Festive culinary traditions from both sides of the Channel

By Valentine Benoist

As the holiday season is almost upon us, everyone starts planning and plotting the festive menus of the year, filling the air with excitement and wonderful aromas of the delicious family and friends gatherings ahead.  

Festive culinary traditions from both sides of the Channel

But what’s the main draw where? While both France and the UK share the love of a traditional festive roast and a glorious dessert, their approach and all the trimmings may vary from one corner to the other. Let us take you on a culinary journey, shedding the light on some of the most delectable regional particularities around the two countries!  


No seafood in that Christmas special: “coquille de Noël” 

In Northern France, when Saint-Nicolas finally comes on December 6th, the festive season is officially launched. Which means breakfast can only mean one thing: the “coquille de Noël”, which would translate quite literally to Christmas “scallop” or “shell”.  Eaten throughout December, this recipe is said to find its roots in the XVIth century in Flanders. 

But fear not, no type of seafood gets paired with a comforting morning “chocolat chaud”! We’re talking golden brioche richness here - generous amounts of butter, eggs, milk, sugar beads, sultanas or chocolate chips to top it off. Its shape takes inspiration from a swaddled baby, which is why it may also be found under different names, such as “Jesus bread”.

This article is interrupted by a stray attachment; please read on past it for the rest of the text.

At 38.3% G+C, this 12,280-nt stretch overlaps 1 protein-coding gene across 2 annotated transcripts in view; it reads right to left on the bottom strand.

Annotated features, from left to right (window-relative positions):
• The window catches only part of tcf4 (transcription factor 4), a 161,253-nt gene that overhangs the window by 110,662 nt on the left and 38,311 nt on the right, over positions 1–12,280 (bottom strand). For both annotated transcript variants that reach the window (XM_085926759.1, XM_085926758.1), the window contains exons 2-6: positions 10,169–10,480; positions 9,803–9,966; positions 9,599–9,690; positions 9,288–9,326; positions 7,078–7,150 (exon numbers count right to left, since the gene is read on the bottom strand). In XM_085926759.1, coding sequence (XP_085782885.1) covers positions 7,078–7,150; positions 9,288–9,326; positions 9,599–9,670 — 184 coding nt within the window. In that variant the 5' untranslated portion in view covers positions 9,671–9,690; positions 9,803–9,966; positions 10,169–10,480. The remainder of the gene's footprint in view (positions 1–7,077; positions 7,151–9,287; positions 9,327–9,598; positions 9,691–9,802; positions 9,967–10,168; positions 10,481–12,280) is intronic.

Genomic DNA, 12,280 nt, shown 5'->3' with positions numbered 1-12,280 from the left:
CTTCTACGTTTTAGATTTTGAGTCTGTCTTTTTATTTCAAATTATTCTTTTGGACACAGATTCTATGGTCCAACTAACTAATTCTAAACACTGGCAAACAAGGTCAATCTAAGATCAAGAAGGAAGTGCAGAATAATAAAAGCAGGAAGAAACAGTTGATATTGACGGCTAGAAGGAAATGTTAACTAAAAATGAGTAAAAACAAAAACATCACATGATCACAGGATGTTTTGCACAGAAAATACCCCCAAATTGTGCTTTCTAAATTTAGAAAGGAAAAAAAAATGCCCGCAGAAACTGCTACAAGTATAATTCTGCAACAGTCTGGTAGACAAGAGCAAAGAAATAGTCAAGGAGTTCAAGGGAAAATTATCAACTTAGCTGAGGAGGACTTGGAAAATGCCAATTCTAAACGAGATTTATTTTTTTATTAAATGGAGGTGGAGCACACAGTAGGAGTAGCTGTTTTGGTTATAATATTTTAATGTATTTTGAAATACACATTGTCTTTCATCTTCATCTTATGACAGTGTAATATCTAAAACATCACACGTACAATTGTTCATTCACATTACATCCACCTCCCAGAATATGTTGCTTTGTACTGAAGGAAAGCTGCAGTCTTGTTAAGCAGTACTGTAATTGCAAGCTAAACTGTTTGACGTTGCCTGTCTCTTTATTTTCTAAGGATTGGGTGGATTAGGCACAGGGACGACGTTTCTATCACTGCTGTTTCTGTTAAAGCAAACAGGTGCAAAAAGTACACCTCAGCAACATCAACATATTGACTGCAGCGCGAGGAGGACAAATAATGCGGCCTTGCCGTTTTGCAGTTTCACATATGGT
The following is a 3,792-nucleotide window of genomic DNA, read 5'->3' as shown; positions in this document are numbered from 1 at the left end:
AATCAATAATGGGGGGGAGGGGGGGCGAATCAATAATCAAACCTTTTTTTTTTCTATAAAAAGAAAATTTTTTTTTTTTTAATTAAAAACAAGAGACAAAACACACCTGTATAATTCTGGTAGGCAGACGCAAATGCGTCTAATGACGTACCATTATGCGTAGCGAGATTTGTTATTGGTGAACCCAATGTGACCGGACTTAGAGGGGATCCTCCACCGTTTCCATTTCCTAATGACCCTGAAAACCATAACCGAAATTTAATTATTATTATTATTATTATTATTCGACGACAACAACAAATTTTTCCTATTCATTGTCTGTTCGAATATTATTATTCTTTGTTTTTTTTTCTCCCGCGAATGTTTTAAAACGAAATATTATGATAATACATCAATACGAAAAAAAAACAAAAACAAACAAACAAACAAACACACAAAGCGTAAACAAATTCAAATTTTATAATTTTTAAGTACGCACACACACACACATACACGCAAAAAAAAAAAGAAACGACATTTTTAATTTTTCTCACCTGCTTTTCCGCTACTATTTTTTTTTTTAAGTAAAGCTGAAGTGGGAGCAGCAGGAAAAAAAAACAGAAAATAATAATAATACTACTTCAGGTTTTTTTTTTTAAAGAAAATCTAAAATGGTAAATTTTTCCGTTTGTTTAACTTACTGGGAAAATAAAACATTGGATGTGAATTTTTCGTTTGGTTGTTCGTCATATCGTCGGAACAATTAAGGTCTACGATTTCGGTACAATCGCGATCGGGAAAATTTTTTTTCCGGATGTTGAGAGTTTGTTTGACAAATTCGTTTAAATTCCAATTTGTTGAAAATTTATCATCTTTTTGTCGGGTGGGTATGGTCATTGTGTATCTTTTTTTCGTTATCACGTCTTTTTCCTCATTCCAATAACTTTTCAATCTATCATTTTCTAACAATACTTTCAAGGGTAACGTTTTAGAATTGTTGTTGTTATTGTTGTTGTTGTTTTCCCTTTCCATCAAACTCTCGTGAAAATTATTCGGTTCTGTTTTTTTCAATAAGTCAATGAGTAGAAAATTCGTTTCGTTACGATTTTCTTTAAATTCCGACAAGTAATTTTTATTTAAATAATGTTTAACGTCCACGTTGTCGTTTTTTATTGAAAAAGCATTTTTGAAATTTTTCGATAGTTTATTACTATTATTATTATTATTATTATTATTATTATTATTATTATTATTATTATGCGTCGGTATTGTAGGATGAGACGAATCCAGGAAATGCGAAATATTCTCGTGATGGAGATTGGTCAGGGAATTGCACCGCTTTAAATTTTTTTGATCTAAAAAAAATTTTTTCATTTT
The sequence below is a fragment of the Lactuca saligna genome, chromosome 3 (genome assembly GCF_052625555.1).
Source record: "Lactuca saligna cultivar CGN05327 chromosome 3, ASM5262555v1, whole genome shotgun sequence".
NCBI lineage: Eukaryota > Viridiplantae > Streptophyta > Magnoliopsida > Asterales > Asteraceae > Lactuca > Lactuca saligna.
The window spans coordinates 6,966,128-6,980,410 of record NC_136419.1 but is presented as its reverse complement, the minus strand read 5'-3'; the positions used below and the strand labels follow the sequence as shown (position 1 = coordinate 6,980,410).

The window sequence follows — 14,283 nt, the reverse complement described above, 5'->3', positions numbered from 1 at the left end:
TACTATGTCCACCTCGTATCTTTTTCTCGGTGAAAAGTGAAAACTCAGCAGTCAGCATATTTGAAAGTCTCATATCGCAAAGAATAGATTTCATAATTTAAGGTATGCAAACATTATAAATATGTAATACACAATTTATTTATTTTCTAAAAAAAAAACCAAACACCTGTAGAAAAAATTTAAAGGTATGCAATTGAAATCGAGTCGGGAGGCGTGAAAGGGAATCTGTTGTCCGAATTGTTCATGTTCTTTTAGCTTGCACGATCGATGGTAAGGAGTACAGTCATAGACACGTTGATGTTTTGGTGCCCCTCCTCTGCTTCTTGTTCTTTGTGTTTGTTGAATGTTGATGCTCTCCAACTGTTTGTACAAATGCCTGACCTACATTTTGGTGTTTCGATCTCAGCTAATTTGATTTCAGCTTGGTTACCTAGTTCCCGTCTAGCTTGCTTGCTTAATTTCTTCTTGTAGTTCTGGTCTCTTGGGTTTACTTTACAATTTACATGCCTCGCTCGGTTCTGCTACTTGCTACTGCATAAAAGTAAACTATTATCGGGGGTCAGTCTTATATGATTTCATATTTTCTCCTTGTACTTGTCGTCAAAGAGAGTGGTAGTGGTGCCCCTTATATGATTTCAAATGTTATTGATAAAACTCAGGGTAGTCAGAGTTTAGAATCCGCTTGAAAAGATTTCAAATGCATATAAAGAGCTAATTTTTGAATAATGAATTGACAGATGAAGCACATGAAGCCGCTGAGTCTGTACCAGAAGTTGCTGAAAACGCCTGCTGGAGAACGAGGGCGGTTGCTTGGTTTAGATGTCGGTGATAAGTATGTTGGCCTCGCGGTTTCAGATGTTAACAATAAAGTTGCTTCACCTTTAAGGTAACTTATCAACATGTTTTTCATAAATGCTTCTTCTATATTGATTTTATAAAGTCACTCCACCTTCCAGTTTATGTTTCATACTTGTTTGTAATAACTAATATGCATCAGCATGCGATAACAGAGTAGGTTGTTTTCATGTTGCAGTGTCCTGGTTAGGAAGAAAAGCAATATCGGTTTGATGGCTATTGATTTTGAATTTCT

The mediaeval English tradition: Christmas pudding 

© nickyp2

The undisputed star of the festive show, the Christmas pudding originates in England in the 14th century. It started as a sort of mediaeval porridge made of beef, mutton, dried fruits, wine and spices, before evolving into a plum pudding and then its modern form, more or less untouched since the Victorian era. 

Firmly steeped in tradition, the Christmas pudding recipe has evolved over the centuries, but remains true to its origins: amixture of dried fruits, suet, spices, soaked in brandy and lit at the festive table. Served it with a dollop of brandy butter and a generous helping of warm custard sauce. A legendarily rich dessert!  


The Corsican twist on roast turkey: u caprettu di Natale 

© SamanthaNicolArtPhotography

Corsica, the island of Beauty off the coast of the French Riviera, has its very own spin of Christmas classics. Raised on the island since time immemorial, the endemic breed of Corsican baby goat - or “caprettu” -  is king comes the festive season, a homage to their rich pastoral heritage. 

Usually slow-roasted with maquis herbs until the meat falls off the bone, is served with the traditional polenta, a warming side of cornmeal porridge. A beautifully humble dish bursting with the fragrant flavours of myrtle, rosemary, everlasting and nepeta island aromatics, making the most of the local resources. A Christmas dish firmly rooted in its insularity, to be enjoyed before the Christmas chesnut log. 


Only in Scotland: the kilted soldiers 

© DianaMiller

A Christmas staple, these wrapped small cocktail sausages may have crossed your path already, as pigs in blankets. Drawing on their ancestral tartan tradition, the Scots have their own name for this seasonal delicacy, traditionally served as a side to the Christmas table. 

Easy as pie to make, these juicy little sausages are wrapped in decadent streaky bacon and served warm. Not to be confused with their sausage roll sibling, comfortably nestled into pastry. 

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